When I started to adopt minimalism in my life, one thing I noticed was that everyone who classified themselves as a ‘minimalist’ always dressed a certain way. There was a certain, preconceived aesthetic to being a minimalist. Pinterest was full of pictures of everything from all black to all white outfits.
If I’m honest, I like both color palettes, but not one over the other. I’m also quite a fan of gray.
Remembering that my wardrobe did not dictate my success as a minimalist was an important metric that I needed to remember. Simply because I had more clothes in my closet didn’t mean I COULDN’T be a minimalist right?
Not at all.
You can be a minimalist and still have a closet full of clothes, as long as those clothes bring value and importance to your life and are not mere impulse buys because you ‘liked the way they looked’ or they were on sale so you bought three different outfits. If you wear them, go ahead, keep it. There aren’t any hard or fast rules here.
So, I left my clothes in my closet, a vast array of neutral colored V neck t-shirts, countless pairs of jeans and a bunch of clothes that I hadn’t worn all school year.
I decided to leave them, let them do their own thing until I finished school. I at least had the time now to try an experiment. In the two and a half months I had remaining in school, I could keep a tally and see how many times I would wear each item of clothing. A purge of donating and tossing was inevitable, I could sense it, so I thought that making a list would make ditching these clothes easier when the time came.
Long story short, I left the clothes in my dorm closet for the final two months and only wore a handful of items. I took note of everything I didn’t wear and when it came time to move home, packed them all up in a Rubbermaid container and threw it in the back of our van.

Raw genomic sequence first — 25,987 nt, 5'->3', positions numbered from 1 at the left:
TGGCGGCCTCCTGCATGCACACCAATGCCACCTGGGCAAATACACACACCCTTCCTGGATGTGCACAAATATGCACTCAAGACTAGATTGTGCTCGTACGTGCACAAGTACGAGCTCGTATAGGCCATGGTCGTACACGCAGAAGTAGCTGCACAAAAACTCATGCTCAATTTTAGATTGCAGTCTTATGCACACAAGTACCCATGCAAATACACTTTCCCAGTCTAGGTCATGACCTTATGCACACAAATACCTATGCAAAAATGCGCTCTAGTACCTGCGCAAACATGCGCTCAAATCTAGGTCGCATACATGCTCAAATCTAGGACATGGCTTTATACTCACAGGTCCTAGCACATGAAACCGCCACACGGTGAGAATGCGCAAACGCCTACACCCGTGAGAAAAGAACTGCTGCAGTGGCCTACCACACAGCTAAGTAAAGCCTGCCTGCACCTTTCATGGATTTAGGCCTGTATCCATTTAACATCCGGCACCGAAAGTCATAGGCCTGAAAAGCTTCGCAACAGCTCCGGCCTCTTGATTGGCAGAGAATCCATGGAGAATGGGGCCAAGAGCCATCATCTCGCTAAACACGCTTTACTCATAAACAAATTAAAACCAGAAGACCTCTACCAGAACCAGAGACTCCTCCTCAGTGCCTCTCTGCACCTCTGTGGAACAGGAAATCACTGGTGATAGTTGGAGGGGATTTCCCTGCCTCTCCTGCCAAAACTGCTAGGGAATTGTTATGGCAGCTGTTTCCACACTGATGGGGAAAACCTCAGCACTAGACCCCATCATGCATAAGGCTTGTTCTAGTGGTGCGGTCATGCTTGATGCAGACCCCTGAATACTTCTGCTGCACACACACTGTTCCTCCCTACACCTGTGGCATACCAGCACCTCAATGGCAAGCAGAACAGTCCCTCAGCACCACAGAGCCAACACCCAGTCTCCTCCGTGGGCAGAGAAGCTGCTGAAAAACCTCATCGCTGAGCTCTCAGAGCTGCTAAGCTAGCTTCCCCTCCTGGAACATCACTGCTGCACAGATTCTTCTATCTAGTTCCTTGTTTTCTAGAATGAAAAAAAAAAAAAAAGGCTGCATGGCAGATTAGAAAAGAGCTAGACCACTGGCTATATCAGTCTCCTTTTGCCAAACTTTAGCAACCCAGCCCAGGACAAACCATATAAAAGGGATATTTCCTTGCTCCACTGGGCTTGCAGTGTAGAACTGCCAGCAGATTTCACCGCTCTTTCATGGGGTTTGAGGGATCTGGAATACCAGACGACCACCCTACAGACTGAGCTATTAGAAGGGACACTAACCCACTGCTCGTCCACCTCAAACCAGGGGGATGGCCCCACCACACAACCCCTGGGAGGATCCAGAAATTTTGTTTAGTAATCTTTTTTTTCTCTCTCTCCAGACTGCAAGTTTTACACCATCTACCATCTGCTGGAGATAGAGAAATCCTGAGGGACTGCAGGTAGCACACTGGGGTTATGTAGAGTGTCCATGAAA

Moving home, I set the container out in the middle of our living room and immediately went to grab the remaining contents of my upstairs closet and spread them all out, prepared to do a great deal of purging. It was a colossal mess.
I went through every single item.
I had tried doing things like this before, figuring out what I needed and choosing to donate some stuff, but never on this magnitude. The main reason why this time actually worked was that I had finally seen the benefits that this kind of practice would bring. I was focusing instead on what I was keeping, while before I was more focused on what items I was throwing away. I had finally learned to void myself of the emotional attachment to my clothes. They’re just pieces of fabric and string after all.
Let me tell you, I got rid of SO MUCH stuff.
I’m talking SO MUCH stuff that I think my mom started to get a little worried that I wouldn’t have any clothes left over. I sorted my things into a keep pile, one to donate and one for clothes that were in such disarray, no one could use them anymore. Then I repeated the same process, going through each item one by one. If I wasn’t intent and excited to keep a certain item, into the donate pile it went.
By the end of the afternoon, the donation pile outsized the keep pile, which made me feel good inside.